Article Title



Sam R. Emerson1, Mark D. Haub1, Brian S. Snyder2, Stephanie P. Kurti1 & Sara K. Rosenkranz1

1Kansas State University, Manhattan, Kansas; 2Truman State University, Kirksville, Missouri

Insulin resistance is associated with inflammation and both are thought to be precursors to type 2 diabetes and cardiovascular disease. Acute exercise can transiently attenuate insulin resistance and reduce systemic inflammation, however, the necessary exercise dose to produce improvements in inactive, non-insulin-resistant individuals is unclear. PURPOSE: The purpose of this study was to determine the exercise dose required to improve insulin sensitivity and inflammation in non-diabetic overweight men. We expected to see a dose-response relationship between exercise duration and insulin sensitivity and an association between insulin sensitivity and systemic inflammation. METHODS: In a randomized cross-over design, 11 inactive overweight men (BMI = 25-35 kg/m2) completed three trials: two exercise trials (brisk walk on a treadmill at 60% peak oxygen uptake [VO2peak] for 30 and 60 minutes; EX30 and EX60, respectively) and a control trial (60 minutes of passive activity; CON). Following a 12-hour overnight fast, a 10 mL blood sample was taken via indwelling catheter. Metabolic and inflammatory markers collected in the sample included plasma glucose, insulin, C-peptide, IL-6, IL-4, IL-10, IL-1ra, and TNF-alpha. Insulin resistance was determined via homeostatic model assessment (HOMA-IR). RESULTS: All individual values in CON were normal with regard to HOMA-IR (100 mg/dL). HOMA-IR was significantly lower following EX60 (0.58 ± 0.30) compared to CON (1.48 ± 1.12; p0.05) compared to CON or EX60. Plasma insulin was significantly lower after EX30 (3.85 ± 2.41 mU/L; p0.05) between trials for plasma glucose (CON: 5.21 ± 0.32; EX30: 5.03 ± 0.32; EX60: 4.86 ± 0.46 mmol/L). C-peptide was higher in CON (704.0 ± 497.8 pg/mL) compared to EX30 (399.7 ± 155.0 pg/mL; p0.05) between trials for IL-6, IL-4, IL-10, IL-1ra, or TNF-alpha. CONCLUSION: Thirty minutes of moderate-intensity walking was insufficient to improve insulin sensitivity twelve hours after exercise in a group of overweight, non-diabetic men. Sixty minutes of moderate-intensity activity, however, was effective in improving insulin sensitivity, but had no effect on markers of systemic inflammation.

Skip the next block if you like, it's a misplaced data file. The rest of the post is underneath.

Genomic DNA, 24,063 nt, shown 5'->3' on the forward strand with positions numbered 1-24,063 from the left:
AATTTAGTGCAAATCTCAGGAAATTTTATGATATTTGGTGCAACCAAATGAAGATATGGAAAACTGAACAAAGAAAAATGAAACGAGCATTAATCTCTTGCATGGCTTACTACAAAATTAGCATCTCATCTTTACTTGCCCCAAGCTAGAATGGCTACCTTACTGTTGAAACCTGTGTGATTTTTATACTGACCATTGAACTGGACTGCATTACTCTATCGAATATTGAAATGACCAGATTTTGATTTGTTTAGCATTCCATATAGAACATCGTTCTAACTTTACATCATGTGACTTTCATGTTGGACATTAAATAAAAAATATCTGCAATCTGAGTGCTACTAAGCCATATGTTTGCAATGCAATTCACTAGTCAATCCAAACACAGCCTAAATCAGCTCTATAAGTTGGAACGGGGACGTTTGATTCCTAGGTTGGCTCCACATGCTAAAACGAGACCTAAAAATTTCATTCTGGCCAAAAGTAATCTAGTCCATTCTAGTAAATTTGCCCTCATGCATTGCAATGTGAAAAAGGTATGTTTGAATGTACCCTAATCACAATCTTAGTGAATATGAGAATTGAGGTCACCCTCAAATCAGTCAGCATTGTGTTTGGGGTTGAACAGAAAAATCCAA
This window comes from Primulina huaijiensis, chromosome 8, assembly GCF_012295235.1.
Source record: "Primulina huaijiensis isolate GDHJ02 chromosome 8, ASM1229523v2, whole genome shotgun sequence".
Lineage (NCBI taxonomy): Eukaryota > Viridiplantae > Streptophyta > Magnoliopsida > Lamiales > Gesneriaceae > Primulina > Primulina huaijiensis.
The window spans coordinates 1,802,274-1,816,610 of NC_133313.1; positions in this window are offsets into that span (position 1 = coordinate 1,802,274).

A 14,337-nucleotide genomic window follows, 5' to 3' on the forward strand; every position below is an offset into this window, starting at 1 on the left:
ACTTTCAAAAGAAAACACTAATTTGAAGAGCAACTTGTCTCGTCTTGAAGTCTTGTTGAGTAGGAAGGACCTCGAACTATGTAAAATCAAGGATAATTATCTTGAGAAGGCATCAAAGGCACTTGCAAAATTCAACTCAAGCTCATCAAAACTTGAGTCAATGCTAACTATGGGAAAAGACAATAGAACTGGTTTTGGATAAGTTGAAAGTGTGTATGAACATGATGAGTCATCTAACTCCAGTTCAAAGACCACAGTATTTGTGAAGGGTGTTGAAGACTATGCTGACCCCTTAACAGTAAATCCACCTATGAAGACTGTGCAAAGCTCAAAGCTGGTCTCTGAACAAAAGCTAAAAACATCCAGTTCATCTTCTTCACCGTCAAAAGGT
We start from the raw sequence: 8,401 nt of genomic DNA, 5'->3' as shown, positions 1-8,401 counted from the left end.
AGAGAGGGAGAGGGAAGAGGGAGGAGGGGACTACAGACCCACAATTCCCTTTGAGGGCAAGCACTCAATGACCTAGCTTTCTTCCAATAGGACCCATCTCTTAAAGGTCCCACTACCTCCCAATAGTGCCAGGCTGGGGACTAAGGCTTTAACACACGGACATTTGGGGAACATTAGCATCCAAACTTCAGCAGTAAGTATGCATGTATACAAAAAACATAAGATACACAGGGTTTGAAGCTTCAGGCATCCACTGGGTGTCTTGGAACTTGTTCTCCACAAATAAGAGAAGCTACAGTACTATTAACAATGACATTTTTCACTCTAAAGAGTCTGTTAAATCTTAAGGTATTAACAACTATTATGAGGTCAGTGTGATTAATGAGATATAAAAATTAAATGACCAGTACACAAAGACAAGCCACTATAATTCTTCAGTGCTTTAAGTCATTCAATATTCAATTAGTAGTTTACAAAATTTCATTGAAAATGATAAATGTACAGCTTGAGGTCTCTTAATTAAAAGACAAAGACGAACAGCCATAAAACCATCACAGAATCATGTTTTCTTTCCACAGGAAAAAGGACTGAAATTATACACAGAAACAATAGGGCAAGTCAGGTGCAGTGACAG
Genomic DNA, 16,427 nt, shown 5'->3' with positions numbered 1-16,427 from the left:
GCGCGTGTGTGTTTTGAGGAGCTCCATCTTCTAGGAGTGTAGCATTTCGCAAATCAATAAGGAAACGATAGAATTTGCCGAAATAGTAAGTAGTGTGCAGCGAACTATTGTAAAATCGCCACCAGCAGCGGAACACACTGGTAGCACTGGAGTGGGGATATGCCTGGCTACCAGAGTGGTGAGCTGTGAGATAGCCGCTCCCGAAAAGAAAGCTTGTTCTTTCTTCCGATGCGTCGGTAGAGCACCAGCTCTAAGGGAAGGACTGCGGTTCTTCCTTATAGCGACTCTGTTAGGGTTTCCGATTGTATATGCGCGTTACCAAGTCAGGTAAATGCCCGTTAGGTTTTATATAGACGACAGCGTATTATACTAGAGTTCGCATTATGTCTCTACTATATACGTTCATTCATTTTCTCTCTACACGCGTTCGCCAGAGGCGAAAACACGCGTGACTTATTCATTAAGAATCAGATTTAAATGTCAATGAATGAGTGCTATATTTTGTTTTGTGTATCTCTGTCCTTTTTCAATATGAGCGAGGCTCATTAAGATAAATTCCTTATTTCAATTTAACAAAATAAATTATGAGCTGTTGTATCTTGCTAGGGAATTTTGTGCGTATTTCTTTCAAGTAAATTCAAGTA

(This work was supported by grant #0460017Z from the American Heart Association.)

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